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Make Over Your Mouth.

From a mere cleaning to tooth whitening to "smile design," a trip to the dentist can be a cosmetic experience these days.
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WebMD Feature

If you're in the market for a makeover, there are many beauty specialists who can help you. You might turn to a hair stylist, cosmetic surgeon, or dermatologist. You probably wouldn't think of going to the dentist, yet dentists can do things for your appearance that no one else can.

It goes far beyond scraping the plaque off your choppers during a biannual checkup. "We have procedures where we can change the shape, size, and color of the teeth," says Michael Malone, a cosmetic dentist in Lafayette, La., and president of the American Academy of Cosmetic Dentistry.

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Cosmetic dentistry isn't exactly a dental specialty. Those who call themselves cosmetic dentists usually do cleanings and drill cavities, too. They're just particularly interested in aesthetics, and they have extra training to do cosmetic procedures.

Tooth Whitening

The simplest and most common thing they do is tooth whitening. This is nothing new, but it is cheaper and easier today than it used to be.

"We were doing it 30 years ago," Malone says. "We were using at that time a very, very strong solution of hydrogen peroxide -- so strong that if it touched the lips or the gums it would actually injure a person."

In this type of tooth-whitening treatment, called "power bleaching," teeth are isolated with rubber dental dams, and the peroxide solution on the teeth is heated up with lamps.

"It worked, but it was so much trouble that very few people would go through it," Malone says. "Also, it was quite expensive because it took so long in the dental chair."

Power bleaching is still available, but there's a cheaper alternative. A new tooth-whitening technique uses lower-strength peroxides that are left on the teeth longer.

After the dentist makes sure your teeth are healthy enough for the treatment, you have an impression of your teeth taken, and the impression is used to make a tray that holds a peroxide gel on the teeth. You wear this tray at home for a few hours every day, over the course of one to five weeks.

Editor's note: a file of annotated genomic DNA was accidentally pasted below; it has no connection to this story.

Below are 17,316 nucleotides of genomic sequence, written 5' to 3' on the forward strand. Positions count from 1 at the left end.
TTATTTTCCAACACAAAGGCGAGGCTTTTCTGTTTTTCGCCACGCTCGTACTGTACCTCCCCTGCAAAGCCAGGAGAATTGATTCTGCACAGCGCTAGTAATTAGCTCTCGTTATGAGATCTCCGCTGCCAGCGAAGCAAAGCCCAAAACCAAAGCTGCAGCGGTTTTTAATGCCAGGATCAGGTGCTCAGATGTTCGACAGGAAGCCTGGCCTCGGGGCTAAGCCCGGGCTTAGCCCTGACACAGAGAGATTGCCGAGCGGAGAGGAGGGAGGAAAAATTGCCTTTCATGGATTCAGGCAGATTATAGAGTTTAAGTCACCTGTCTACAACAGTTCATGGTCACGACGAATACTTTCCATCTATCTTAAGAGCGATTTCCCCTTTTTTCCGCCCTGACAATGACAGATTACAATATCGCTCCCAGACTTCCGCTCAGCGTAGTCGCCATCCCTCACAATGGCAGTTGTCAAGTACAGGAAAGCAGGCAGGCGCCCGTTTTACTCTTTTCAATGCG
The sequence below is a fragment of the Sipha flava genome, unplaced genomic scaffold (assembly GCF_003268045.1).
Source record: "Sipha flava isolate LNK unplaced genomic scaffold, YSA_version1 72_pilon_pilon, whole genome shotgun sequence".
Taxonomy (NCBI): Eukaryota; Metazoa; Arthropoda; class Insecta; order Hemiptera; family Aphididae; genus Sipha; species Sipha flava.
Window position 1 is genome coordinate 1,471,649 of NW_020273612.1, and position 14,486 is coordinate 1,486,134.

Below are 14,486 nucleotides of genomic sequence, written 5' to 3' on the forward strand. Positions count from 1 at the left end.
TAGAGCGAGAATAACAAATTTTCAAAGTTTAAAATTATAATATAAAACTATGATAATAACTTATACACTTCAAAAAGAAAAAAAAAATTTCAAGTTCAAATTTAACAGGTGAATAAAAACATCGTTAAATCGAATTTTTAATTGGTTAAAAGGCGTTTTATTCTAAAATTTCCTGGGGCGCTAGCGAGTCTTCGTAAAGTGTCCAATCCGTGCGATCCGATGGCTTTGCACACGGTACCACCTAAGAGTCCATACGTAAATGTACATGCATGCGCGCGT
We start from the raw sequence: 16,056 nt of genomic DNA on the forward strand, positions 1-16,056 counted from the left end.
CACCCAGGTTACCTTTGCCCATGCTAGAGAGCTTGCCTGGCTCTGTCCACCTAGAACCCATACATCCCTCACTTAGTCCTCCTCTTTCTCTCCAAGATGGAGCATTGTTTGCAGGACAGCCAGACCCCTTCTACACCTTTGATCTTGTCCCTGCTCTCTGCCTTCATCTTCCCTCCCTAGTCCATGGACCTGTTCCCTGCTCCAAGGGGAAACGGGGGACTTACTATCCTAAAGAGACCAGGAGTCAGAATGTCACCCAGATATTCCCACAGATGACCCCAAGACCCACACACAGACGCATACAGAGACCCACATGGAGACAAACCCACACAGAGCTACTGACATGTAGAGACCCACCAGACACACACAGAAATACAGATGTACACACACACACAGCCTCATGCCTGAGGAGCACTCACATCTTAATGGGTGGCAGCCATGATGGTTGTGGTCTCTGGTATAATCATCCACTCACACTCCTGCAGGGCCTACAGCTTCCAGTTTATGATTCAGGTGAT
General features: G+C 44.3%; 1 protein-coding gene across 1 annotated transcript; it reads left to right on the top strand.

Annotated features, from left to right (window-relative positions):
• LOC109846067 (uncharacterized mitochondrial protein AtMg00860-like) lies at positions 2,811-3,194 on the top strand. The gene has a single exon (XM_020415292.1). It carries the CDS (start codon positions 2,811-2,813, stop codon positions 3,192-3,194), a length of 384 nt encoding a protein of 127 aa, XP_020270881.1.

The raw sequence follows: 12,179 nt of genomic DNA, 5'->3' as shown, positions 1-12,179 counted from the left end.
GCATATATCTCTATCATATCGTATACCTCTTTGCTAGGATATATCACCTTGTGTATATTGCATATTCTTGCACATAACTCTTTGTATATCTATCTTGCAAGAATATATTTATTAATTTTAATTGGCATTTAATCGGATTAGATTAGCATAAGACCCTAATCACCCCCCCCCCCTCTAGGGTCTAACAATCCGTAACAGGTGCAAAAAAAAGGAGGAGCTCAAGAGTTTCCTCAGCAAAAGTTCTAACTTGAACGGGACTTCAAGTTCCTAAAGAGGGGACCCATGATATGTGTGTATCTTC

The resulting brilliant whiteness still isn't cheap. Depending on where you live, a take-home tooth whitening can cost anywhere from $150-$1,000. An in-office bleaching tends to be more expensive.

'Smile Design'

Tooth whitening can be just the beginning. If you want to get serious, you can have your teeth and gums overhauled completely. "Smile design" is what San Francisco cosmetic dentist Jerry Bellen calls it.

"Smile design is looking at the positions of somebody's teeth, and how the teeth are framed by the lips," he says.

For example, if your gums show too much when you smile, that can be fixed. "We do what's called a gum lift," Bellen says. "The technical term for it is crown lengthening."

How Do I Measure Up? Get the Facts Fast!

Number of Days Per Week I Floss

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Only 18.5% of Americans never floss. You are missing out on a simple way to make a big difference in the health of your mouth. Regardless of how well you brush, plaque still forms between your teeth and along your gums. Floss removes food trapped between the teeth and removes the film of bacteria that forms there before it turns to plaque, which can cause inflamed gums (gingivitis), cavities, and tooth loss. Try flossing just one tooth to get started.

You are one of 31% of Americans who don't floss daily. You are missing out on a simple way to make a big difference in the health of your mouth. Regardless of how well you brush, plaque still forms between your teeth and along your gums. Toothbrush bristles alone cannot clean effectively between these tight spaces. Flossing removes up to 80% of the film that hardens to plaque, which can cause inflamed gums (gingivitis), cavities, and tooth loss. Aim for 3 more days!

You are one of 31% of Americans who don't floss daily, but you're well on your way to making a positive impact on your teeth and gums. Regardless of how well you brush, plaque still forms between your teeth and along your gums. Toothbrush bristles alone cannot clean effectively between these tight spaces. Flossing removes up to 80% of the film that hardens to plaque, which can cause inflamed gums (gingivitis), cavities, and tooth loss. Aim for all 7 days!

Only 50.5% of Americans floss daily, and good for you that you are one of them! Regardless of how well you brush, plaque still forms between your teeth and along your gums. Toothbrush bristles alone cannot clean effectively between these tight spaces. Flossing removes up to 80% of the film that hardens to plaque, which can cause inflamed gums (gingivitis), cavities, and tooth loss. Congratulations on your good oral health habit!

SOURCES:

American Dental Association, Healthy People 2010

This tool is intended only for adults 18 and older.

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